Vietnam Airlines is exploring an order for 50 narrowbodies and up to 15 regional jets as it puts plans for a long-range widebody on the backburner.

The airline is looking at both Boeing and Airbus types to fill the narrowbody requirement, says the airline’s chief executive, Duong Tri Thanh, in an interview with FlightGlobal.

“By definition it’s a narrowbody [and] whether it’s a Boeing or an Airbus, it is open for consideration,” he says. “When the fleet is below 50-70 there is a need to have a common type.”

He adds that the newly-launched A321XLR is a “very interesting type of aeroplane and we would seriously consider it,” as it would be effective on long, thin routes that “cannot support larger aircraft.”

Cirium’s Fleets Analyzer shows that Vietnam Airlines operates 53 A321ceos powered by International Aero Engines V2500s. It also has 12 A321neos powered by Pratt & Whitney PW1100Gs, with seven additional examples on order.


The average age of the A321ceo fleet is 8.3 years, with the oldest aircraft at 15.2 years of age. The acquisition is aimed largely at replacing the legacy A321 fleet.

The new narrowbody will allow the airline to capitalise on key Northeast Asian markets such as South Korea and Japan.

It is looking at a mix of sizes. Duong notes that this week Airbus will bring its A220 to Hanoi, where Vietnam Airlines has its headquarters, as part of a regional sales tour.

“[The A220] is providing the capacity in the range of 130-140 passengers, so it could be a bridge between most of the aeroplanes within our fleet with 180 seats, to 70 seats with the ATR,” he says. “But actually we have been considering a regional jet, a 100 seater. But the change in ownership at Bombardier will make this decision take longer for us.”

Bombardier is in the process of divesting its CRJ regional jet programme to Mitsubishi Heavy Industries, and has stopped offering the CRJ for sale.

Duong notes that the airline’s ATR fleet was formerly 15 aircraft, but has now been reduced to six. Still, the carrier needs an aircraft that can serve secondary cities in Vietnam and neighbouring countries such as Laos, Cambodia, and Myanmar.


As for long-haul widebodies such as the Airbus A350-1000 and 777-8, Duong suggests the airline has its hands full with the induction of new types. Since 2015, Vietnam Airlines has added 14 A350-900s and 11 787-9s, with eight 787-10s to start arriving from next month.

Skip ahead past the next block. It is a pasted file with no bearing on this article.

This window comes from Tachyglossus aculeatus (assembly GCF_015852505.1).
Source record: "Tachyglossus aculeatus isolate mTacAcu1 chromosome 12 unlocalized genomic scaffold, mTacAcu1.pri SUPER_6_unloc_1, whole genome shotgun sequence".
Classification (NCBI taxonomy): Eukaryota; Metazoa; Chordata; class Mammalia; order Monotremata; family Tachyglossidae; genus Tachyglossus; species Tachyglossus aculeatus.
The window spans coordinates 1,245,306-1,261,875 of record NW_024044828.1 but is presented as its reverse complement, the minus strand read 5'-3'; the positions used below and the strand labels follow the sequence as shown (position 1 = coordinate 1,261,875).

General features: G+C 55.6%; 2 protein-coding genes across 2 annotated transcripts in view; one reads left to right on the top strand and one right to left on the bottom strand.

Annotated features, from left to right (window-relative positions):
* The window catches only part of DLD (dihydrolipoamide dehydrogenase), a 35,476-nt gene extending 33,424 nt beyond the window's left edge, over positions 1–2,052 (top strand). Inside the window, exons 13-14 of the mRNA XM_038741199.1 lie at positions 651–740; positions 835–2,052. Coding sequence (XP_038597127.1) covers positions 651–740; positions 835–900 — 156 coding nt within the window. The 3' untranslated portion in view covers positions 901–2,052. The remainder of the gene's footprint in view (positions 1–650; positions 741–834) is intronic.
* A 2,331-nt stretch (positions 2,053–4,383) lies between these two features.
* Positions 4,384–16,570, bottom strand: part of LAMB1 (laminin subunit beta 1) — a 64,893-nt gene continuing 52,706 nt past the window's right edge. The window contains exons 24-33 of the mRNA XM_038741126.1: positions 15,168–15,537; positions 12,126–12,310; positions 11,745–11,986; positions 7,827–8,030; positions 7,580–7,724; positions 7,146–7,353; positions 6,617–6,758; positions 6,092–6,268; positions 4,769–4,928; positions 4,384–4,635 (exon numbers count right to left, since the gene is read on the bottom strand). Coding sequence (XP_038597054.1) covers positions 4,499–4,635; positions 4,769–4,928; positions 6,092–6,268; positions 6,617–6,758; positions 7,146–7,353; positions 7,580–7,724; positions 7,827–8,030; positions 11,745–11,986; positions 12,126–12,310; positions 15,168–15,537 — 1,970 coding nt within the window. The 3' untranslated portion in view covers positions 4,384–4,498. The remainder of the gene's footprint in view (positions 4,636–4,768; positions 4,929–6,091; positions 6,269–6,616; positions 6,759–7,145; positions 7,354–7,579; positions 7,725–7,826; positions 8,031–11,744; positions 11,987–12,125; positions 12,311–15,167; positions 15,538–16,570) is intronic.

“All these new aeroplanes coming in give us improvements in cost, fuel consumption, maintenance, and more important comfort for passengers,” he says.

“We are now quite comfortable with our mix of 787s and the A350s. This will be okay for another five or six years. Now we are quite busy working on the programme for the acquisition of 50 narrowbodies.”

Duong also questions the opportunity offered by the Federal Aviation Administration’s awarding Vietnam with Category I status in February. This allows Vietnamese airlines to serve the USA directly, and has been viewed as an impetus for Vietnamese carriers to obtain long-range aircraft for nonstop services. The Vietnam-USA route is seen as one of the world’s largest under-served markets, given the large Vietnamese diaspora in the USA.

“There is demand in terms of numbers, but in terms of commercial value and considerations, the revenue side cannot currently cover very costly operations to the USA.”

He points out that even American carriers prefer to serve the Vietnam market through connections with partner airlines via North Asian hubs. In addition, Korean and Taiwanese carriers are strong at channeling USA-Vietnam traffic through North Asia, and increasingly mainland Chinese carriers, such as China Southern, are being active in the market.

Duong is also cool on the idea of obtaining maindeck freighters. The airline has been exploring its options in the cargo space given the boom in Vietnamese electronics manufacturing.

“The demand for air cargo/freighter operations is clearly there, with many people coming in,” he says.

“We are taking advantage developing our widebody fleet with belly capacity, but [for] freighter operations, clearly we need some cooperation with the very large and experienced cargo operators, [such as] our close friends like Korean Air and China Airlines.”